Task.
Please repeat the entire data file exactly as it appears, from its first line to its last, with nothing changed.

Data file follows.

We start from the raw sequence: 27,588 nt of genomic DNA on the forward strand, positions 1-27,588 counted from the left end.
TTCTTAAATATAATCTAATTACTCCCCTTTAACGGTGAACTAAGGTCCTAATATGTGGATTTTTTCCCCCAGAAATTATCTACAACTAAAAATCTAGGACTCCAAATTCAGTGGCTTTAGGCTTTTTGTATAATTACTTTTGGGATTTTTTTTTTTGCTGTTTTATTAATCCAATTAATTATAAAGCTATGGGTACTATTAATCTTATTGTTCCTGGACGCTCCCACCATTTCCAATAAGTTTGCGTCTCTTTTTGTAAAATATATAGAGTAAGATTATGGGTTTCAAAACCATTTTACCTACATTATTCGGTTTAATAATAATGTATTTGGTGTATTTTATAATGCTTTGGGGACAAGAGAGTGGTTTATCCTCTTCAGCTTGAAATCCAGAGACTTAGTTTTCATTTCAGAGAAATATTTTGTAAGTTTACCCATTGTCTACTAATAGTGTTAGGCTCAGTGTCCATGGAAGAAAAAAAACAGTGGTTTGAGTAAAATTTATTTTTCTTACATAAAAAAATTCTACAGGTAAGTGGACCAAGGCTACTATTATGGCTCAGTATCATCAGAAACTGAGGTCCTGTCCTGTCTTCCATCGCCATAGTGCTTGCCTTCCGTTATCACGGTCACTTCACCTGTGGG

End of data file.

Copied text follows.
We start from the raw sequence: 27,588 nt of genomic DNA on the forward strand, positions 1-27,588 counted from the left end.
TTCTTAAATATAATCTAATTACTCCCCTTTAACGGTGAACTAAGGTCCTAATATGTGGATTTTTTCCCCCAGAAATTATCTACAACTAAAAATCTAGGACTCCAAATTCAGTGGCTTTAGGCTTTTTGTATAATTACTTTTGGGATTTTTTTTTTTGCTGTTTTATTAATCCAATTAATTATAAAGCTATGGGTACTATTAATCTTATTGTTCCTGGACGCTCCCACCATTTCCAATAAGTTTGCGTCTCTTTTTGTAAAATATATAGAGTAAGATTATGGGTTTCAAAACCATTTTACCTACATTATTCGGTTTAATAATAATGTATTTGGTGTATTTTATAATGCTTTGGGGACAAGAGAGTGGTTTATCCTCTTCAGCTTGAAATCCAGAGACTTAGTTTTCATTTCAGAGAAATATTTTGTAAGTTTACCCATTGTCTACTAATAGTGTTAGGCTCAGTGTCCATGGAAGAAAAAAAACAGTGGTTTGAGTAAAATTTATTTTTCTTACATAAAAAAATTCTACAGGTAAGTGGACCAAGGCTACTATTATGGCTCAGTATCATCAGAAACTGAGGTCCTGTCCTGTCTTCCATCGCCATAGTGCTTGCCTTCCGTTATCACGGTCACTTCACCTGTGGG